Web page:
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Meeting of No Borders South Wales tonight (plus people from the ShareDYDD destitution network).

no borders march 15

emily-yehEmily Yeh has lived in Newport for 18 months, arriving to seek sanctuary from Taiwan. She refused to be an intelligence officer for the Taiwanese government as she became morally uncomfortable with the work she was asked to carry out.

She was detained on Tuesday 10th December, “Human Rights Day”, and held at Newport Central Police Station.  As soon as news came out that she was to be forcibly removed from the police station to a detention centre, some 25 friends turned up to show solidarity and kept a presence there for over 12 hours. She is now in imprisoned in Yarl’s Wood, a detention centre run by Serco, on behalf of the UK Home Office, who intend to forcibly remove her from the UK.


Since then, her friends and other activists have set up a campaign (originally referring to her as M.Y. to protect her identity) calling for her to be returned to Newport – where she can continue to build a new life for herself within the community where she has become such an important and valued member. In Taiwan she would face a very uncertain future.  There is a website and a Facebook page with daily updated information.

Her case has gone global, with reports in the media in Taiwan, China, Pakistan and Qatar, among others.

MY must stay!

Hundreds of emails and phone calls later – most during a phone blockade of EVA Airways, who were due to fly her out of the UK  – Emily is still in the UK, but has been taken ill; with bad stomach pains, blood in her urine, and a diagnosis of kidney stones, and possible epilepsy.

Emily is incredibly grateful for the overwhelming support she has received, and, as she attempts to recover from her illnesses, almost definitely made worse by the stress of her situation, she is in talks with her solicitor, who is also fighting for her to stay in the UK, as is her right under the Geneva Convention and the Universal Declaration of Human Rights.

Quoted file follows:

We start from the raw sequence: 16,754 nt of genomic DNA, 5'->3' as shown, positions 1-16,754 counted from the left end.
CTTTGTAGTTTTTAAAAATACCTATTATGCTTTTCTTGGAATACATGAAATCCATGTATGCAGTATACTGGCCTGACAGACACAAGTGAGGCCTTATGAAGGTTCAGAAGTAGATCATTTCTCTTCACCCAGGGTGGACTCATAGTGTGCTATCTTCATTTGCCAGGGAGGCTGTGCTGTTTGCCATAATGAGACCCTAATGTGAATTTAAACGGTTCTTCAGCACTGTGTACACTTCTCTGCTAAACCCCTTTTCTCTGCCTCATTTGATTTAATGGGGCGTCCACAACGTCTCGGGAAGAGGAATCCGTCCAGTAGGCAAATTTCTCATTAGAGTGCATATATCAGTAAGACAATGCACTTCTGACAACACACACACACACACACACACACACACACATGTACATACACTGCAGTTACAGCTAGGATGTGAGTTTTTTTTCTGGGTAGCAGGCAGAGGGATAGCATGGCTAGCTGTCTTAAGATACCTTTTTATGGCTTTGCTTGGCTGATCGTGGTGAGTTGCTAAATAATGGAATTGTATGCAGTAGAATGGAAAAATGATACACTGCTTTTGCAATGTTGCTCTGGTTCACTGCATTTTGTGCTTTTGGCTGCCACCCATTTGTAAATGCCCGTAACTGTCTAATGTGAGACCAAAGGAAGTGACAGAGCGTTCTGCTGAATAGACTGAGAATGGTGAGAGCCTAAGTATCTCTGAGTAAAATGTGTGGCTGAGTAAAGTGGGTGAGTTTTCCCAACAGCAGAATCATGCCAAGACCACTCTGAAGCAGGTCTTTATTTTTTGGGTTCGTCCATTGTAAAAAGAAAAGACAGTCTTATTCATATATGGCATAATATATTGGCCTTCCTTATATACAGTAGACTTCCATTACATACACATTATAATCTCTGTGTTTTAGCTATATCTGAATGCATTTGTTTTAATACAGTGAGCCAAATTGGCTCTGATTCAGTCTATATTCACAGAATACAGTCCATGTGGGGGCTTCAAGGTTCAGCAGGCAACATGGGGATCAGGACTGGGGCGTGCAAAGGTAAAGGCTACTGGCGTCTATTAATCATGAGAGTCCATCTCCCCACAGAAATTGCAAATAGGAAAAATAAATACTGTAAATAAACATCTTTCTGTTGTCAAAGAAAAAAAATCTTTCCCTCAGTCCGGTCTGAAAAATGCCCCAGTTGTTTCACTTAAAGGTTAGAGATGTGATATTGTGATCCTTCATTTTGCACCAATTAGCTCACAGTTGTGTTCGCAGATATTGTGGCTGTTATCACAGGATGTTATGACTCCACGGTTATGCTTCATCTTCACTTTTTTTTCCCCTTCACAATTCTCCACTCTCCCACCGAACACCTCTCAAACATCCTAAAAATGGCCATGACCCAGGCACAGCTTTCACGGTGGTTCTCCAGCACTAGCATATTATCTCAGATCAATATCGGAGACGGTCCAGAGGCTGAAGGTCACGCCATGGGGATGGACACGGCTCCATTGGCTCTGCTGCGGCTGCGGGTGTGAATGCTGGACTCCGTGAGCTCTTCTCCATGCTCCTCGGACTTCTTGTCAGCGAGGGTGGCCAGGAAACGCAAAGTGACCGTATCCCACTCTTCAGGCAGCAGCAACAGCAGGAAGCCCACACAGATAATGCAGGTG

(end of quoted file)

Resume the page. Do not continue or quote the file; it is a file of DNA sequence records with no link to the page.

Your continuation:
Her friends have reported that Emily claims that staff at Yarl’s Wood had “pushed (her) off her seat” and that there were “bad things said to her/about her”. If confirmed, this would be a serious allegation against the staff there, especially after when much controversy has already surrounded Yarl’s Wood, after hunger strikes, fires and the recent sexual abuse some of the woman detainees have suffered at the hands of its staff.

The campaign still hopes and plans to continue trying to persuade the airline not to take Emily, and for the Home Office to release her so that she can be returned to Newport where she belongs.

If you want to get in touch with the campaign, you can do so at

ref3People from Cardiff joined the ‘Dignity not Destitution March’ in Bristol this weekend, in solidarity with destitute asylum seekers. Marches and demonstrations were also held in Bradford, Leeds, Sheffield and Glasgow.

This weekend, Cardiff Migrant Solidarity are announcing the creation of a new resource called Share Dydd. Share Dydd aims to offer hospitality, in theform of accommodation, meals, welcome and solidarity, to destitute asylum seekers in Cardiff.

Asylum seekers become destitute because they have been refused sanctuary by the Government and all financial and other forms of support has been withdrawn from them. In very limited circumstances refused asylum seekers can apply for ‘Hard Case’ support, or Section 4, as it is known. However many asylum seekers don’t apply for Section 4, because they are afraid, as it means they will have to agree to return home to countries where there is on-going conflict, violence or human rights abuses.

They remain here, cold and hungry on the streets of Cardiff.

We hope to launch Share Dydd this later in the summer

For more information please email

Thankfully Ms Saleh and family wasn’t deported yesterday, it appears pressure on the airline had some effect:

The family are now held in Cedars detention center (RH11 9AD, Tel: 01293844900) and have been told that the UKBA will try to deport them again to Egypt on another flight.

A video of the dawn raid yesterday morning has been released:

The video of the dawn raid on the Saleh family makes for upsetting viewing, but is the typical kind of brutal action the UKBA do on a daily basis. There is an excellent article in New Internationalist about this case.

If you wish to contact an MP the Home Office reference is: S1391610/1. We recommend:

Theresa May – Home Secretary Tel.020 7219 5206 or 0118 934 5433
Mark Harper Minister for Immigration 020 7219 5056 or 01594 823482 Email.